An Introduction to Efficient and Safe Implementations of Dynamic Languages
Last September, I had a lot of fun putting together a lecture on language implementation techniques. It is something I wanted to do for a while, but I had not had a good excuse before to actually do it.
When I got asked to give this lecture at a Dagstuhl summer school, I posted an outline on Twitter, and as one might expect, some people raised concerns about things that are missing. And, indeed, it’s far from complete, and biased by my own experience, background, and research. Though, perhaps it is still useful for others.
Dynamic languages leave all hard problems to the runtime system. Some argue this allows programmers to focus on the application they implement, but it also means that dynamic language implementations have to learn at run time what a program does so that they can execute it efficiently.
This lecture will give a brief introduction into implementation techniques, starting from abstract-syntax-tree and bytecode interpreters, and then going to modern just-in-time compilation approaches based on partial evaluation or meta-tracing. We will review ideas such as inline caching, hidden classes, and storage strategies to understand better how dynamic languages can reach the performance of less dynamic languages such as Java or C.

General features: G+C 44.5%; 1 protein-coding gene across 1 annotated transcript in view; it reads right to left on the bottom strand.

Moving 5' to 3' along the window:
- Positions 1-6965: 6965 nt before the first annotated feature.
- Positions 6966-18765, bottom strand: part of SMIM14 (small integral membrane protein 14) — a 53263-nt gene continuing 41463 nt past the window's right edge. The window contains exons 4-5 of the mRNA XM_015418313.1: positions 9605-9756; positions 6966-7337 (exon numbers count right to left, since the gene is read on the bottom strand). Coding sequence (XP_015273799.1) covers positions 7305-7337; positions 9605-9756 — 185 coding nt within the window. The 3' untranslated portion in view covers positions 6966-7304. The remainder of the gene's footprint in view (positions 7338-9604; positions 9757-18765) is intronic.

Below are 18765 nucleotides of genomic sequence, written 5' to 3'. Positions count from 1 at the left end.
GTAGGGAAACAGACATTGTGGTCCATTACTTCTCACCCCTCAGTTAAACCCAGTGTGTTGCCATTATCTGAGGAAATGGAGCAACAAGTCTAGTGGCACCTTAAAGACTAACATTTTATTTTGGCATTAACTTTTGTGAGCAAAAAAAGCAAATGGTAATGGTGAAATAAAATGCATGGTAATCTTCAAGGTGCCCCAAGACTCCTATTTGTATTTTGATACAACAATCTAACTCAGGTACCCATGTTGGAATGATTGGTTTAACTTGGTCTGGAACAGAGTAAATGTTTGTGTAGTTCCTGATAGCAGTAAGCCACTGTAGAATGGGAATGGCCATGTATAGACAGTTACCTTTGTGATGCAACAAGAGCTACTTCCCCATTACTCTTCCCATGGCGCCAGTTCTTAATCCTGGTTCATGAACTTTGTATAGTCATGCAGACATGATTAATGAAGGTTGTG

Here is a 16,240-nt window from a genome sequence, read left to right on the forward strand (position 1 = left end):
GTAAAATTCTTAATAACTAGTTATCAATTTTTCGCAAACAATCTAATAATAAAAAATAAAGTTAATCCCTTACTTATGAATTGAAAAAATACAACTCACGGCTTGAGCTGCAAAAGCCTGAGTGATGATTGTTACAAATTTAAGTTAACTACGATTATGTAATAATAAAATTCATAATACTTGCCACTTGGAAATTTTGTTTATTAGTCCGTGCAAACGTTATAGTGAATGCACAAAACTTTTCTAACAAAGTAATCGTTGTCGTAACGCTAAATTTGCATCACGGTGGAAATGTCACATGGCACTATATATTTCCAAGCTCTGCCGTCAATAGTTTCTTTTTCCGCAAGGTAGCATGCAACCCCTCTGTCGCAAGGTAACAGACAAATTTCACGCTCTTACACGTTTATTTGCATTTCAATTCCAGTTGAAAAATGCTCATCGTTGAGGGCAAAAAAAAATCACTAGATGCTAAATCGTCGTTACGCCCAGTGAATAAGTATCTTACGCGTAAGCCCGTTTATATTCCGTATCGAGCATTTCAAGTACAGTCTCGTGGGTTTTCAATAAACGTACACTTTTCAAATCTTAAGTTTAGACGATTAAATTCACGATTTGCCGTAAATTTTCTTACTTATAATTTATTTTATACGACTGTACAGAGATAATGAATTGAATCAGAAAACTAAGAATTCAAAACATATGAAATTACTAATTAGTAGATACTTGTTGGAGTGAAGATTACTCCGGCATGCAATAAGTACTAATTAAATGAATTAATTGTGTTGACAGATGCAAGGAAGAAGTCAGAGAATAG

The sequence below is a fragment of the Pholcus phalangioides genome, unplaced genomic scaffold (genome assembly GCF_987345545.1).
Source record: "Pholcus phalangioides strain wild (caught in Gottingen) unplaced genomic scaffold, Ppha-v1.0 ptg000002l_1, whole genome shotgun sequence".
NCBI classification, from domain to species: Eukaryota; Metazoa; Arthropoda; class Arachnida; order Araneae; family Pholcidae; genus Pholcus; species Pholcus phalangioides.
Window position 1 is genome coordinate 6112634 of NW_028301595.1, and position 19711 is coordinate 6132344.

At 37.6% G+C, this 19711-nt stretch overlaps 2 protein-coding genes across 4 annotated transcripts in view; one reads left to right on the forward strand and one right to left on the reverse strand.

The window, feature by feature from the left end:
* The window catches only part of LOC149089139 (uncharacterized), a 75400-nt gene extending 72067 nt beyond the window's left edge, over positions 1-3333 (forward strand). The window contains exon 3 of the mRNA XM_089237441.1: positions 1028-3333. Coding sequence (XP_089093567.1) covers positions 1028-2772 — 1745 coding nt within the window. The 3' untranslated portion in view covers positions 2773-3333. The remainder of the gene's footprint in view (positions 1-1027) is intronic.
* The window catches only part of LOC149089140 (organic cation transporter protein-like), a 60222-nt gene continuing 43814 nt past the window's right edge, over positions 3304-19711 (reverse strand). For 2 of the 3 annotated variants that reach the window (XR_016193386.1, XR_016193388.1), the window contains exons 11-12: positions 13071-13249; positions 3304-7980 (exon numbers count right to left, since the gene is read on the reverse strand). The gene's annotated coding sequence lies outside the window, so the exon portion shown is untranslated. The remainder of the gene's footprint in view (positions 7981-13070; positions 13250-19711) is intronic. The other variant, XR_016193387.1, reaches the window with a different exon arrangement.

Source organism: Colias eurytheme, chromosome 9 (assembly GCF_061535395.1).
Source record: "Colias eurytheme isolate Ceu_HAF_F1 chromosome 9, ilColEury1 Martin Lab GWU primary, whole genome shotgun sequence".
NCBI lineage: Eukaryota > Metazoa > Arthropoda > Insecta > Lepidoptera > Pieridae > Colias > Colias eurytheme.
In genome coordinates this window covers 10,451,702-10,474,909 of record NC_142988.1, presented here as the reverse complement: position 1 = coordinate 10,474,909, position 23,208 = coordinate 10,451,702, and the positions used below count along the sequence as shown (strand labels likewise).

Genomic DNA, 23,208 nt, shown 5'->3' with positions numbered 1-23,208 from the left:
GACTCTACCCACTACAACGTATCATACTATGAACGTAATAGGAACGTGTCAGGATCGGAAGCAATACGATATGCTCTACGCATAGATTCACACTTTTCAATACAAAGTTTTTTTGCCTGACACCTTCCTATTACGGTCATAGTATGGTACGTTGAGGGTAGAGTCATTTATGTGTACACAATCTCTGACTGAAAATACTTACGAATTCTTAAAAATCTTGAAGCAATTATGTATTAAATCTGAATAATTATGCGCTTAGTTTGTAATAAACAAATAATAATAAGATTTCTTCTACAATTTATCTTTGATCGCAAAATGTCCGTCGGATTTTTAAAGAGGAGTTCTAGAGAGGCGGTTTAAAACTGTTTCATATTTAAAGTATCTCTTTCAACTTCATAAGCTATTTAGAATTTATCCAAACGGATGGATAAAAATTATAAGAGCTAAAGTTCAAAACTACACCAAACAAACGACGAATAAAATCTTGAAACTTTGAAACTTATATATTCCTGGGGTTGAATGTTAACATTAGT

Optimizations such as storage strategies unfortunately have a major impact on thread safety for dynamic languages such as Ruby and Python, which use shared memory multi-threading. To ensure that we can implement such languages with safe and efficient parallelism, we will also review variations for classic storage strategies and object models for parallel virtual machines.
Last but not least, since the techniques are all about performance, we have to discuss how to effectively assess optimizations. Modern virtual machines and hardware systems are far from the deterministic machines we expect, which means we have to take extra care when measuring and reporting performance numbers.
The final agenda for the lecture included:
- abstract syntax trees
- optimizations at the interpreter level
- caching, and lookup caching in particular
- bytecode quickening
- self-optimizing AST interpreters
- just-in-time compilation
- basic ideas of compilation at run time
- metacompilation techniques based on meta-tracing and partial evaluation
- efficient data representation
- maps, hidden classes, shapes
- storage strategies
- data representations for multithreaded VMs
- concurrent shapes
- concurrent strategies
This means there are indeed very many things, I haven’t been talking about. This includes fundamental ideas such as garbage collection, compiler optimizations and their intermediate representations, tiered compilation, tooling for debugging & profiling, and metacircularity. Perhaps, I get to teach a full course at some point, and can include them.
Until then, the following slides might be useful to others.
If you have any questions, I am more than happy to answer, possibly on Twitter @smarr.